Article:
Every once in a while you find something that reminds you of something you've seen or have been touched by. Today's image is along those lines. We were out shooting in Rockport Massachusetts, walking up Bear Skin Neck and came across this display. I like the simple composition and the repeating colors in each piece. There's "enough" detail in the tops of each shaker and the cruet. The tops are all metal and should be very reflective. The slide on the cruet provides interest and keeps the lid from being just a big blank spot in the image. The colored shadows give some depth and bring attention to the textured mat. Each time I flip through the set from this trip I find myself pausing for a step at this shot. This is, obviously, a photograph. There's an artist out there who routinely makes photo realistic scenes with much more detail than you see here. To find out a little about him, hit the "read more".
If you haven't checked out Bert Monroy's work, you're really missing something. You've probably seen Bert's work on magazine covers or in some clever piece of advertising, but, he also does fine art, electronically produced pieces. The inspiration for today's image is Bert's piece, "Lunch at Tiburon". It has several of the same elements, like the shakers, a table covering and the reflections. The one big difference is that the gallery's image is a photograph and Bert's comes from his imagination. No part of the piece was there before Bert put stylus to electronic "paper". (Bert works on a Wacom Cintiq interactive pen display.) If you do a side by side comparison of today's image versus Bert's art piece you'll be amazed how photo realistic his image is.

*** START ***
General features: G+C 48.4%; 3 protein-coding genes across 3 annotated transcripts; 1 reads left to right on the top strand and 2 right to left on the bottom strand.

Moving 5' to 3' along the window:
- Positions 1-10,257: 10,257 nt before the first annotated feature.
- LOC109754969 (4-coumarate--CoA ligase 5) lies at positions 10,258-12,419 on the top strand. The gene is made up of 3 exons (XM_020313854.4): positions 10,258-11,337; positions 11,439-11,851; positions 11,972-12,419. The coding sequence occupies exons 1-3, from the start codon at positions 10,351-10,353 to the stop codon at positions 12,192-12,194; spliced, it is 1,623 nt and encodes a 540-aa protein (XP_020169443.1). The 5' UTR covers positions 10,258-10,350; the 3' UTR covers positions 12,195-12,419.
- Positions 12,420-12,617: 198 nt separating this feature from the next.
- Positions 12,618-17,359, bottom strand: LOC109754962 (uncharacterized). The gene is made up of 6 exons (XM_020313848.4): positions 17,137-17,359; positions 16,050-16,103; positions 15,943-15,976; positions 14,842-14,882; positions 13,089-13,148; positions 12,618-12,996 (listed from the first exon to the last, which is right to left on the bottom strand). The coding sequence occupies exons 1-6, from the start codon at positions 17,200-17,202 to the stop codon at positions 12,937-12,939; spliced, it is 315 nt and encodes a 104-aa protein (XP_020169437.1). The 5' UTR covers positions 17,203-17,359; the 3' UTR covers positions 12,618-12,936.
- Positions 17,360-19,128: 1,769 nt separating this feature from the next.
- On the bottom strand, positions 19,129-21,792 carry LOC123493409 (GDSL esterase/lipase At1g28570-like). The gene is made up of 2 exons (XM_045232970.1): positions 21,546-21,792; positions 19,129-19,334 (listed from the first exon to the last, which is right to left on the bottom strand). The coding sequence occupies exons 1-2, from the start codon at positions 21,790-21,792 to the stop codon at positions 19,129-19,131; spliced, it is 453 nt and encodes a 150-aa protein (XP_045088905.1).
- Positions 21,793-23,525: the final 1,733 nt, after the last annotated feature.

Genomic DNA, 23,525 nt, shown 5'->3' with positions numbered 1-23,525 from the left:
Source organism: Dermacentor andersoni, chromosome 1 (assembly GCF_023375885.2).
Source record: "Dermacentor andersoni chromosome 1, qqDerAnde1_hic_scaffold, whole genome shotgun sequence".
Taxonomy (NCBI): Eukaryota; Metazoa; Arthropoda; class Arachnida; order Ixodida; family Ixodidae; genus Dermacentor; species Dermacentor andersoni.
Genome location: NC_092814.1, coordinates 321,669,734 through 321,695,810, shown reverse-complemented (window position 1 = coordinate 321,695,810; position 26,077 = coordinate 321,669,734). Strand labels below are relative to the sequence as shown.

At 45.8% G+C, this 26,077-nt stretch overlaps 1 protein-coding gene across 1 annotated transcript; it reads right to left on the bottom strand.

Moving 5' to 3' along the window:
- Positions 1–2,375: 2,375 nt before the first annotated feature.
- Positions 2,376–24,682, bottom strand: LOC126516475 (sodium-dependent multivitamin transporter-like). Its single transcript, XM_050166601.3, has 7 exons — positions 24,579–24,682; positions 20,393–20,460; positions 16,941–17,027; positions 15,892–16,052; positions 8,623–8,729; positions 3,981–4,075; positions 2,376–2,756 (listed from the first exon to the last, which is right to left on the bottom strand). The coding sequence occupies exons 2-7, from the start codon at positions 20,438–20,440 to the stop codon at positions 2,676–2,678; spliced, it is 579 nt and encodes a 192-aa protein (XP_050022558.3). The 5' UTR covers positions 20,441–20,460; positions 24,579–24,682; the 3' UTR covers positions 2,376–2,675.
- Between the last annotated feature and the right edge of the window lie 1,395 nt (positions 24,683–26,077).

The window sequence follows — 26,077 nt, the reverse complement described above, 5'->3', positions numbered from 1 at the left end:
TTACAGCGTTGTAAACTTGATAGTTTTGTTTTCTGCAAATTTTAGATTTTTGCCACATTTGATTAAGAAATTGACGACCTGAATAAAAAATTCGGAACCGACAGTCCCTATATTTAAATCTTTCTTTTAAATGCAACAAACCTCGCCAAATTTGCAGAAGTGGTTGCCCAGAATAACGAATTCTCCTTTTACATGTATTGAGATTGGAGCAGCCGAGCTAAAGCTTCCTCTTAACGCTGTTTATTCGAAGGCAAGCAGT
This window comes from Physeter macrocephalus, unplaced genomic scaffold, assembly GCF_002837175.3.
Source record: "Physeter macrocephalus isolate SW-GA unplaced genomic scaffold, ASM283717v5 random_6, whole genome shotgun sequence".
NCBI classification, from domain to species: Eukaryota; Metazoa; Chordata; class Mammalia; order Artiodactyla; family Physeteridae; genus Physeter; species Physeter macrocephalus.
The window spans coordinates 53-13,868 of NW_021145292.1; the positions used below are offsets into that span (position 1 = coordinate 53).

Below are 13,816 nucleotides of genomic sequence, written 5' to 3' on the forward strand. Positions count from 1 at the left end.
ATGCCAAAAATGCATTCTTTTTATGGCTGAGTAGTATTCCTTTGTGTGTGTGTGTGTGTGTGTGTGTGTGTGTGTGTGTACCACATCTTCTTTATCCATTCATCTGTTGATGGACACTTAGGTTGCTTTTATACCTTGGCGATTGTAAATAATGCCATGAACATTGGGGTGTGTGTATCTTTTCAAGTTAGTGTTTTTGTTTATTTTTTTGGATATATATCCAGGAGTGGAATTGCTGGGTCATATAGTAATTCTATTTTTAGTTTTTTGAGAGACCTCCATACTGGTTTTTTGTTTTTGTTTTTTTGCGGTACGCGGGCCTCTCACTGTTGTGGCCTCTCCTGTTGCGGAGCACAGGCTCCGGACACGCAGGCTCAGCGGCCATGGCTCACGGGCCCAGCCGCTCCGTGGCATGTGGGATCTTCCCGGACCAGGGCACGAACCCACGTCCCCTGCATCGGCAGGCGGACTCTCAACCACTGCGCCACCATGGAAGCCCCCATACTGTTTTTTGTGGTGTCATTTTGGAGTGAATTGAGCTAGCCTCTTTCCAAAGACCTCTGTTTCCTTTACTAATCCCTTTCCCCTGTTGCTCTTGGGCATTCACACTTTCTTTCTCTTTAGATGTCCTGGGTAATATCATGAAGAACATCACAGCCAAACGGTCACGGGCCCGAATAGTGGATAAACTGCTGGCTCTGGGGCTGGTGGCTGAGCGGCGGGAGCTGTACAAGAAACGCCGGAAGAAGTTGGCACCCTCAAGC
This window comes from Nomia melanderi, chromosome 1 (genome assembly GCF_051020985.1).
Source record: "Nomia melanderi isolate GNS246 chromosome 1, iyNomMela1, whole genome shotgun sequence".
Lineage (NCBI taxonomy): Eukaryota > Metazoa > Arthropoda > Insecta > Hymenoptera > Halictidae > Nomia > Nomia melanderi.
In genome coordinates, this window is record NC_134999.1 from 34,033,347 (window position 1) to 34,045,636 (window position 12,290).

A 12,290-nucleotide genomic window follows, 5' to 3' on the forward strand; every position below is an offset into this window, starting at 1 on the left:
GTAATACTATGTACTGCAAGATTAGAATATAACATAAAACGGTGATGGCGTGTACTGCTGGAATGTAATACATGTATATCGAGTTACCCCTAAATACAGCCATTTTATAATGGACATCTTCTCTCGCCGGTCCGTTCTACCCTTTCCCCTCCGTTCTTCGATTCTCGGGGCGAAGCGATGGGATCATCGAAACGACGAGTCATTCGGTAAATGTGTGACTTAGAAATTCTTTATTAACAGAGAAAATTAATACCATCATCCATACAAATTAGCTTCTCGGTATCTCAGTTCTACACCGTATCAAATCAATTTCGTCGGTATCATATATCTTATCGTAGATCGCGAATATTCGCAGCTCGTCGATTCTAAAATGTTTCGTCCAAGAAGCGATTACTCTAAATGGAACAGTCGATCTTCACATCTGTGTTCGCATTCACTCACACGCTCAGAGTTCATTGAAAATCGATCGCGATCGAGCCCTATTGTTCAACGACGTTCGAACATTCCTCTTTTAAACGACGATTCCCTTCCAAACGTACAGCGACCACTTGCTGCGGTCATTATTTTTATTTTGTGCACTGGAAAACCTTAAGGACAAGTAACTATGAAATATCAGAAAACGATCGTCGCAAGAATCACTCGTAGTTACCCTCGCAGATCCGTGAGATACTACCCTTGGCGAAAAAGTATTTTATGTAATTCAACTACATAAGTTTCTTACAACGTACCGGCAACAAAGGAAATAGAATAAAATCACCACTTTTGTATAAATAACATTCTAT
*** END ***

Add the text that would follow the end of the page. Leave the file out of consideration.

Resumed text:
While you're on Bert's site, check out every piece there. Each demonstrates what can be done in Adobe's CS4 Suite (and before). You can also find tutorials by Bert over on the Revision 3 website, under the heading of "Pixel Perfect". The ease that Bert has with Photoshop and Illustrator is shown in each episode. Things that would take hours for someone at my level are done by Bert in minutes. He routinely demonstrates the limitless possibilities available with the Adobe applications.
One thing to keep in mind as you look at Bert's work is that he is unencumbered by any "depth of field" limitations we find using cameras to create out images. Do a Google search on Bert and find out how he's coming on his latest work, a panorama of Times Square in New York City. Take a look at what the finished size will be. You'll be astonished.
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